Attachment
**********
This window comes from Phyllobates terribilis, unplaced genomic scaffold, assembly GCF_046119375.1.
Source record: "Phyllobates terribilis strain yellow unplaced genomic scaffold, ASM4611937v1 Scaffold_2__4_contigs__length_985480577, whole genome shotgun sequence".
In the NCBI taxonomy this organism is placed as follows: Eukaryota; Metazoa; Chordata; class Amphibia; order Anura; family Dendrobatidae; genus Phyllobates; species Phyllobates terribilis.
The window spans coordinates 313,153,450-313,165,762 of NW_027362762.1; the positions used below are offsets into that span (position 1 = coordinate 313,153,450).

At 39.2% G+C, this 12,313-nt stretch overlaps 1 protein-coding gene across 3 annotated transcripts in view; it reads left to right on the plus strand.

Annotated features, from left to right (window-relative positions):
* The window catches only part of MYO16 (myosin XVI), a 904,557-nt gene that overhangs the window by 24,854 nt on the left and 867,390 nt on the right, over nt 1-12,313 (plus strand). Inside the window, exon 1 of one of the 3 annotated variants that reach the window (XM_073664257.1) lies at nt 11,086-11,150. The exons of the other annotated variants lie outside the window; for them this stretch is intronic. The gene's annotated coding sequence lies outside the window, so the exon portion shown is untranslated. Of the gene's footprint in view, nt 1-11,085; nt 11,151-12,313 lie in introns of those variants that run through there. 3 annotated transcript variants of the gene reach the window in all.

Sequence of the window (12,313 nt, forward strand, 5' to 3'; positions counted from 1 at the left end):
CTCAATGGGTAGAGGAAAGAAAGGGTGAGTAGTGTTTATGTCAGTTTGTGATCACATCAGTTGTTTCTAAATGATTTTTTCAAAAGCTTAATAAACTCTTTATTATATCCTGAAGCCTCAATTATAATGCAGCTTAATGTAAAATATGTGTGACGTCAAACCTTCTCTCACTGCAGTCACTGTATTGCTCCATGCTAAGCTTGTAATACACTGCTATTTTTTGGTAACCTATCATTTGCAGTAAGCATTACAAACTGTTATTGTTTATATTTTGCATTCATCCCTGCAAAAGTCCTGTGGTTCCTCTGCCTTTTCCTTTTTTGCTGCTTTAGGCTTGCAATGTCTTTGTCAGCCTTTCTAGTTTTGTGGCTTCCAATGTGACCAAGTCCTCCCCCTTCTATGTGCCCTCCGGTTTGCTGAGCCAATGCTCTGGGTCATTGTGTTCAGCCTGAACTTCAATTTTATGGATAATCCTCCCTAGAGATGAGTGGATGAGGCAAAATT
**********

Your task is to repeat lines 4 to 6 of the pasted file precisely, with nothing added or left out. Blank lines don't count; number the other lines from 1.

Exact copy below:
The window spans coordinates 313,153,450-313,165,762 of NW_027362762.1; the positions used below are offsets into that span (position 1 = coordinate 313,153,450).

At 39.2% G+C, this 12,313-nt stretch overlaps 1 protein-coding gene across 3 annotated transcripts in view; it reads left to right on the plus strand.

Annotated features, from left to right (window-relative positions):